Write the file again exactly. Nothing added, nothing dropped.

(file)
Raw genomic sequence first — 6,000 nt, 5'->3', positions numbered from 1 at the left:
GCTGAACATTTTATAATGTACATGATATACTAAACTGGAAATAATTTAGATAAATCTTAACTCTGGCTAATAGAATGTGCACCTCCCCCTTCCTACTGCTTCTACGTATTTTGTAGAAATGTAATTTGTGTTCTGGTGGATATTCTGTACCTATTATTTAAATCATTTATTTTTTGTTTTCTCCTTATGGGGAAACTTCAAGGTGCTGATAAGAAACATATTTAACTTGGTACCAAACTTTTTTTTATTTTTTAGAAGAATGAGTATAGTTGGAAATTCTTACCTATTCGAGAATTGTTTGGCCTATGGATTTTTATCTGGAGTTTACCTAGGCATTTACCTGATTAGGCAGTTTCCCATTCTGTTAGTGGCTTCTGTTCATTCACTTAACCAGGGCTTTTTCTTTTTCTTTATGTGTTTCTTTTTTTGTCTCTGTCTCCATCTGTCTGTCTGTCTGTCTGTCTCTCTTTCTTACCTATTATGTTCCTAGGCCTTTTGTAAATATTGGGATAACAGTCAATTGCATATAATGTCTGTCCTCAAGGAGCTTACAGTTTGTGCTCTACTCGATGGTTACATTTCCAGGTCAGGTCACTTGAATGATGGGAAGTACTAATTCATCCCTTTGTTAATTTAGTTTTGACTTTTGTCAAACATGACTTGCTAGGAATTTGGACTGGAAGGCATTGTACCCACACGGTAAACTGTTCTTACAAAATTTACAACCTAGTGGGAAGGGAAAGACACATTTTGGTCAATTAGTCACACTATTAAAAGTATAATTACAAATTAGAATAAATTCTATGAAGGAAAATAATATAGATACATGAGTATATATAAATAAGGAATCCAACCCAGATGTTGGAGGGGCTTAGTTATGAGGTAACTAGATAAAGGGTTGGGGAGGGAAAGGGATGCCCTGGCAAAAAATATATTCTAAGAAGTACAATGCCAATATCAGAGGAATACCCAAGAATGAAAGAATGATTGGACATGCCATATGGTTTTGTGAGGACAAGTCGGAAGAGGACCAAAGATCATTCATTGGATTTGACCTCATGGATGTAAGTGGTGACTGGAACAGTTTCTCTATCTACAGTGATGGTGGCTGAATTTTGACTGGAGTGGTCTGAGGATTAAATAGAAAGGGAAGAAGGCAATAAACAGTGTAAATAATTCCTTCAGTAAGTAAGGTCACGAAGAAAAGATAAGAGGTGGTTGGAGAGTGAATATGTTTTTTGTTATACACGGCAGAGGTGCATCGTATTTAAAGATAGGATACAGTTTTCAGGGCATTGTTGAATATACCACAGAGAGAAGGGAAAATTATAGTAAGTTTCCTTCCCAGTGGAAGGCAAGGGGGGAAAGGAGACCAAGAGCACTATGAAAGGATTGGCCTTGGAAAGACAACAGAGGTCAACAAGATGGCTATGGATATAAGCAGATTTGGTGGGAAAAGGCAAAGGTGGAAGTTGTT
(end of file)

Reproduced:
Raw genomic sequence first — 6,000 nt, 5'->3', positions numbered from 1 at the left:
GCTGAACATTTTATAATGTACATGATATACTAAACTGGAAATAATTTAGATAAATCTTAACTCTGGCTAATAGAATGTGCACCTCCCCCTTCCTACTGCTTCTACGTATTTTGTAGAAATGTAATTTGTGTTCTGGTGGATATTCTGTACCTATTATTTAAATCATTTATTTTTTGTTTTCTCCTTATGGGGAAACTTCAAGGTGCTGATAAGAAACATATTTAACTTGGTACCAAACTTTTTTTTATTTTTTAGAAGAATGAGTATAGTTGGAAATTCTTACCTATTCGAGAATTGTTTGGCCTATGGATTTTTATCTGGAGTTTACCTAGGCATTTACCTGATTAGGCAGTTTCCCATTCTGTTAGTGGCTTCTGTTCATTCACTTAACCAGGGCTTTTTCTTTTTCTTTATGTGTTTCTTTTTTTGTCTCTGTCTCCATCTGTCTGTCTGTCTGTCTGTCTCTCTTTCTTACCTATTATGTTCCTAGGCCTTTTGTAAATATTGGGATAACAGTCAATTGCATATAATGTCTGTCCTCAAGGAGCTTACAGTTTGTGCTCTACTCGATGGTTACATTTCCAGGTCAGGTCACTTGAATGATGGGAAGTACTAATTCATCCCTTTGTTAATTTAGTTTTGACTTTTGTCAAACATGACTTGCTAGGAATTTGGACTGGAAGGCATTGTACCCACACGGTAAACTGTTCTTACAAAATTTACAACCTAGTGGGAAGGGAAAGACACATTTTGGTCAATTAGTCACACTATTAAAAGTATAATTACAAATTAGAATAAATTCTATGAAGGAAAATAATATAGATACATGAGTATATATAAATAAGGAATCCAACCCAGATGTTGGAGGGGCTTAGTTATGAGGTAACTAGATAAAGGGTTGGGGAGGGAAAGGGATGCCCTGGCAAAAAATATATTCTAAGAAGTACAATGCCAATATCAGAGGAATACCCAAGAATGAAAGAATGATTGGACATGCCATATGGTTTTGTGAGGACAAGTCGGAAGAGGACCAAAGATCATTCATTGGATTTGACCTCATGGATGTAAGTGGTGACTGGAACAGTTTCTCTATCTACAGTGATGGTGGCTGAATTTTGACTGGAGTGGTCTGAGGATTAAATAGAAAGGGAAGAAGGCAATAAACAGTGTAAATAATTCCTTCAGTAAGTAAGGTCACGAAGAAAAGATAAGAGGTGGTTGGAGAGTGAATATGTTTTTTGTTATACACGGCAGAGGTGCATCGTATTTAAAGATAGGATACAGTTTTCAGGGCATTGTTGAATATACCACAGAGAGAAGGGAAAATTATAGTAAGTTTCCTTCCCAGTGGAAGGCAAGGGGGGAAAGGAGACCAAGAGCACTATGAAAGGATTGGCCTTGGAAAGACAACAGAGGTCAACAAGATGGCTATGGATATAAGCAGATTTGGTGGGAAAAGGCAAAGGTGGAAGTTGTT